Saturday, June 23, 2018
Tags Posts tagged with "Dog Safety"

Dog Safety

crash test dog dummy

When I’m setting out for a drive with Fido in the car, guilt climbs into the passenger seat beside me.

Guilt because Fido is riding around unrestrained in the back seat where he could easily go flying and get hurt if I brake suddenly or we (God forbid!) get into an accident.

We tried a seat belt harness, but Fido slithered right out of it. We often drive with a friend and her dog, Red, a 50-pound Jindo mix, who has to be restrained or he’d try to hijack the car. When we tried a seat belt harness with him, he managed repeatedly to step on the seat belt locking mechanism and free himself. Currently, we’re using a Kurgo zip line with him.  The zip line attaches to the hand holds above the back doors. It runs through the loop in his seat belt harness, allowing him movement but keeping him safely in the back seat.

It isn’t perfect and we’ll tell you why — and it doesn’t hold a candle against some of the restraints that have undergone the most strict testing recently.

Hidden treats, new bunnies and chicks and savory smells of the dinner to come, what’s a dog not to like about Easter?

A dog, with a sense of smell 1,000 to 10 million times better than ours, will beat out a child on a Easter egg hunt paws down. But if the hidden treat is a foil-wrapped chocolate egg, the dog is in danger of poisoning. Edible — but dangerous — temptations for a dog abound on social holidays like Easter.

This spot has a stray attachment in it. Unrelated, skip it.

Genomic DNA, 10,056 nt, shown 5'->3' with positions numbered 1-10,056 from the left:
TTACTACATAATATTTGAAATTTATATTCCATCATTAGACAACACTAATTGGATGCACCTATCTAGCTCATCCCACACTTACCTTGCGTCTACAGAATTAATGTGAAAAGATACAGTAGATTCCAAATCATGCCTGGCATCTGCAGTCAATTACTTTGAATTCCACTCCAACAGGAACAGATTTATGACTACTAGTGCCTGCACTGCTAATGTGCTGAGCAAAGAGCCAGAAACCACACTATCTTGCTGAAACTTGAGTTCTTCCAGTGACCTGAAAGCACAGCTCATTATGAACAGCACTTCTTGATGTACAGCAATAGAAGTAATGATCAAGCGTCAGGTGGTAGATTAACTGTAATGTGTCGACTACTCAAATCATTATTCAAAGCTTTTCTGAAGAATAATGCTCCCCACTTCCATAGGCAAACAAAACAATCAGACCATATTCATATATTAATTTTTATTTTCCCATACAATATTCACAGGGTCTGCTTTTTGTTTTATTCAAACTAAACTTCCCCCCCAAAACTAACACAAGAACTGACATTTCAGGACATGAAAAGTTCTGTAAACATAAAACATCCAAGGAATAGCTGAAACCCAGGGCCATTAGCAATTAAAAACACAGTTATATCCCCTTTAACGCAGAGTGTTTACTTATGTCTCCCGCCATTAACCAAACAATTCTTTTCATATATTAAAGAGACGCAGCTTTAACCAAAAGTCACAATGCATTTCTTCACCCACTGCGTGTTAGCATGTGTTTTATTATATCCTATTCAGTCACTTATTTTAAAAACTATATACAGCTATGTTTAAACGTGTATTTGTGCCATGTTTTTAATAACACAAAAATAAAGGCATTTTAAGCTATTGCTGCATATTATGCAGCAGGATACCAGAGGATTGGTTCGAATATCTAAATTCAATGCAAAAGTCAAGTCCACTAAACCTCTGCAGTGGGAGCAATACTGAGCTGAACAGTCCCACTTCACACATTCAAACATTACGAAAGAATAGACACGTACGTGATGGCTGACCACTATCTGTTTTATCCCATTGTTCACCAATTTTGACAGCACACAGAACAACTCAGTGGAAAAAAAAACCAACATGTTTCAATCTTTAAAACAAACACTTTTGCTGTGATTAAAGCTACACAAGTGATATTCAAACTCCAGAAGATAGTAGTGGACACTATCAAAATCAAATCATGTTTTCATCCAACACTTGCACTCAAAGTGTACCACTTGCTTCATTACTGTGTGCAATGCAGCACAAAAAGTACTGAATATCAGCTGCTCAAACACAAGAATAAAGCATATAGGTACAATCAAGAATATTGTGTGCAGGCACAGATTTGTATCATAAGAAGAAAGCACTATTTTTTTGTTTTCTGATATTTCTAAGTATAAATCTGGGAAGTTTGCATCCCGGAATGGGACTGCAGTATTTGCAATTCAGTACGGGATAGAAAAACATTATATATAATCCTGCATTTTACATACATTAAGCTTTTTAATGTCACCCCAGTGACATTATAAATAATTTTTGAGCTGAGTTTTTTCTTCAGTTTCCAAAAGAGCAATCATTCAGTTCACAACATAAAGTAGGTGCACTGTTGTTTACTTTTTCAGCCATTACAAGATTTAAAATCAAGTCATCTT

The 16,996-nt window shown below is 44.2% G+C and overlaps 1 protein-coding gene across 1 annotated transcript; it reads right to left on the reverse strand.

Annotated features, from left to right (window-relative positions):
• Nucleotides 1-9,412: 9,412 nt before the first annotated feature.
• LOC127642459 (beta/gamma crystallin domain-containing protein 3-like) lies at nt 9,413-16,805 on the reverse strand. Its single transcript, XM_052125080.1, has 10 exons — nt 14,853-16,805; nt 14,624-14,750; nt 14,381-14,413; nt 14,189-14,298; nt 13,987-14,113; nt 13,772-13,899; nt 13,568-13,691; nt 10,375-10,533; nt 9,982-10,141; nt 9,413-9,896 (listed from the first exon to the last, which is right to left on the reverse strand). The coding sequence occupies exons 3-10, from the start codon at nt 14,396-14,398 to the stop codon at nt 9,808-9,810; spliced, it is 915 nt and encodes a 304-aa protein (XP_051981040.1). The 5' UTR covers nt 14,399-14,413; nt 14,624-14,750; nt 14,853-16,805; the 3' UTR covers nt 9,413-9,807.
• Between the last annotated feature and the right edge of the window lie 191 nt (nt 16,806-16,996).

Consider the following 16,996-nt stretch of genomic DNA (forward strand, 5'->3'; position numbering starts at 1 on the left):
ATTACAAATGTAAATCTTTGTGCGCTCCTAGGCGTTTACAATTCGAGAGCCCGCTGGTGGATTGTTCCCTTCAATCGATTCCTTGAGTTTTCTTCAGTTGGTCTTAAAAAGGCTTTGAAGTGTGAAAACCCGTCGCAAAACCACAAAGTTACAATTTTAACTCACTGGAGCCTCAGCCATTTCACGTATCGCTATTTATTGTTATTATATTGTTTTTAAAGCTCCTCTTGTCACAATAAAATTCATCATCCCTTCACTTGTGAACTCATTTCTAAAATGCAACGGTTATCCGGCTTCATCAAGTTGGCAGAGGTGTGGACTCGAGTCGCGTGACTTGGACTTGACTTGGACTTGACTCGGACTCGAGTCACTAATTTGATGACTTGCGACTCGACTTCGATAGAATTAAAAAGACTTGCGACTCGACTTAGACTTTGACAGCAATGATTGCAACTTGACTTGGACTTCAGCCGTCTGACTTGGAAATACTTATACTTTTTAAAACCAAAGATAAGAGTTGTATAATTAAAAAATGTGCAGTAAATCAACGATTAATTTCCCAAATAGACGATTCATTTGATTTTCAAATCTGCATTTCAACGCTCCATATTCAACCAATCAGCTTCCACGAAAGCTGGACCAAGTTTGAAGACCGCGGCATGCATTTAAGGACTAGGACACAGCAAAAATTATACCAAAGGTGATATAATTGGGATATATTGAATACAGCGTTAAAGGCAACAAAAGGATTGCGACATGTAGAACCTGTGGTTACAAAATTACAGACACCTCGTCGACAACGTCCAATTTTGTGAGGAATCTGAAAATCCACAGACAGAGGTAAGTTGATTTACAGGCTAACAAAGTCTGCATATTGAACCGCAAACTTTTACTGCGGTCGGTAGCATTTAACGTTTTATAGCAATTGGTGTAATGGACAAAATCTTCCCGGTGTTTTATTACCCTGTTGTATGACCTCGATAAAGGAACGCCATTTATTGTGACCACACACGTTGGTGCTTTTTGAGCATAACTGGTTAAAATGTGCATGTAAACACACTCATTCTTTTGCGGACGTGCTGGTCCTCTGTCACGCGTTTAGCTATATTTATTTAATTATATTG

JJ the American Street Dog

Diane Rose-Solomon’s book, JJ the American Street Dog and How He Came to Live in Our House, is the delightful story of a found dog and the family who welcomed him into their home.

The book has received applause from readers and reviewers as well as a Mom’s Choice Award.

The original JJ the street dog

When her own family decided to get their first dog, Rose-Solomon recalled, she imagined getting a golden retriever from a well-researched breeder.

The best thing to know during these dog days of summer are the signs of heat stroke. The best thing to do is make sure your dog never reaches that point.

One of the best ways to keep dogs cool in summer is to use a cool pad, vest or collar. Such aides are used by military or other working dogs, sporting dogs, show dogs or even pets to stay cool — or to cool down after exercise.

How Cool Pads Keep Dogs Cool

The pads get cool in a variety of ways:

  • Evaporation. This works like a swamp cooler. Polymer material inside the pad quickly absorbs water and slowly releases it for evaporation making the pad cool.
  • Heat transfer to water. This works like a water bed. Water absorbs heat well, helping to bring the dog’s temperature down. One variation on this is having a device to pump water across or through ice for more intense cooling.
  • Gel pads. These use a gel rather than water to transfer heat from the dog.  Some gel pads require cooling or freezing; some don’t.

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Veterinarian Ernie Ward put his passion for dogs where it really matters when he climbed into his parked car with a timer and a thermometer.